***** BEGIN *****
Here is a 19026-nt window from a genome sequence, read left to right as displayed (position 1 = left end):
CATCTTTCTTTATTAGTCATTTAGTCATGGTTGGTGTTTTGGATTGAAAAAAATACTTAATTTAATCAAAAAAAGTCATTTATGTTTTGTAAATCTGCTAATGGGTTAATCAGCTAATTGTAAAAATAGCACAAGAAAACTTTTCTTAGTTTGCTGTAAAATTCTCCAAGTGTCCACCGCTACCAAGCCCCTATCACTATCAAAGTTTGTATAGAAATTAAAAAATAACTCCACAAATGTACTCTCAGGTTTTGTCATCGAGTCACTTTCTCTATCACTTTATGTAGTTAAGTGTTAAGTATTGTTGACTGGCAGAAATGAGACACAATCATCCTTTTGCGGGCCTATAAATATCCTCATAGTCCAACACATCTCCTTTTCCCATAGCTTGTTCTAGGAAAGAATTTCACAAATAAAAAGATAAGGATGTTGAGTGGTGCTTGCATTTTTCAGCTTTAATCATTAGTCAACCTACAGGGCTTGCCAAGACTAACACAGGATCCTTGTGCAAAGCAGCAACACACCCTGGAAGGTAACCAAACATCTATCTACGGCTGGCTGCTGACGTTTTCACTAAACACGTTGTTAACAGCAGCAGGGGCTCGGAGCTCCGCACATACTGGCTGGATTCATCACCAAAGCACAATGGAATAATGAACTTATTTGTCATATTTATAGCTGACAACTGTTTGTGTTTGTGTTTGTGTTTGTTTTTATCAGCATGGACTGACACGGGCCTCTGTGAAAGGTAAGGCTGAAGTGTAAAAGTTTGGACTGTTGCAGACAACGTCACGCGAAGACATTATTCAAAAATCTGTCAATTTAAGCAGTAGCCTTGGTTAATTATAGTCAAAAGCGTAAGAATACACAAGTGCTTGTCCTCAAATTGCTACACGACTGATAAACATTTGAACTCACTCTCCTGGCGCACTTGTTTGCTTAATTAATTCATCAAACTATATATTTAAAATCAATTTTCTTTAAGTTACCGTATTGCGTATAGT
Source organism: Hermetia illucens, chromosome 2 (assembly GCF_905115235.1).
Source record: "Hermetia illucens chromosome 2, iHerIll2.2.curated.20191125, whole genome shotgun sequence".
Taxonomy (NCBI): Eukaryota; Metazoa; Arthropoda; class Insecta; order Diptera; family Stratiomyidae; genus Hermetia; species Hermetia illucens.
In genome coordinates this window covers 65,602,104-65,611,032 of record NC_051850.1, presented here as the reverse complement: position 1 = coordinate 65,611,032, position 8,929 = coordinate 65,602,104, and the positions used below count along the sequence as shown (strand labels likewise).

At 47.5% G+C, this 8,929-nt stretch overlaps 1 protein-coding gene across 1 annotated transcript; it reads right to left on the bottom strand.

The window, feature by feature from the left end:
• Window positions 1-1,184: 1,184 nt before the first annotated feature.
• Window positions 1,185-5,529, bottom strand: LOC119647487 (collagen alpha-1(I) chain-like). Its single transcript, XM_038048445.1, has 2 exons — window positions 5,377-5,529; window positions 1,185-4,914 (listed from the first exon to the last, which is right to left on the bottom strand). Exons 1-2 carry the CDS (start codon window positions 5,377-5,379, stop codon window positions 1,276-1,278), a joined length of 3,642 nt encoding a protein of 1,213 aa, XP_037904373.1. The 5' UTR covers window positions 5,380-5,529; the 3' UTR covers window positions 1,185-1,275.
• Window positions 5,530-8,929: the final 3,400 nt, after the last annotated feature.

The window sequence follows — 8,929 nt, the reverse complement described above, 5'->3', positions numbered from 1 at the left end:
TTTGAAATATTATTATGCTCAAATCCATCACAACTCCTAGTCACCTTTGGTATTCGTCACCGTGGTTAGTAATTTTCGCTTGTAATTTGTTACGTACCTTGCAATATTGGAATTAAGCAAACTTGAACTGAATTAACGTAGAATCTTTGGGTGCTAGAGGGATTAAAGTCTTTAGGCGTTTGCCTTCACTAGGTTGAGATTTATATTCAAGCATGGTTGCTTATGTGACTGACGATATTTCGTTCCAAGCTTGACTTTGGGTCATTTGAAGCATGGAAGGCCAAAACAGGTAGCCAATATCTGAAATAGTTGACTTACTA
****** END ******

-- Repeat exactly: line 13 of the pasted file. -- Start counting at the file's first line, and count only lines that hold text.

TTTGAAATATTATTATGCTCAAATCCATCACAACTCCTAGTCACCTTTGGTATTCGTCACCGTGGTTAGTAATTTTCGCTTGTAATTTGTTACGTACCTTGCAATATTGGAATTAAGCAAACTTGAACTGAATTAACGTAGAATCTTTGGGTGCTAGAGGGATTAAAGTCTTTAGGCGTTTGCCTTCACTAGGTTGAGATTTATATTCAAGCATGGTTGCTTATGTGACTGACGATATTTCGTTCCAAGCTTGACTTTGGGTCATTTGAAGCATGGAAGGCCAAAACAGGTAGCCAATATCTGAAATAGTTGACTTACTA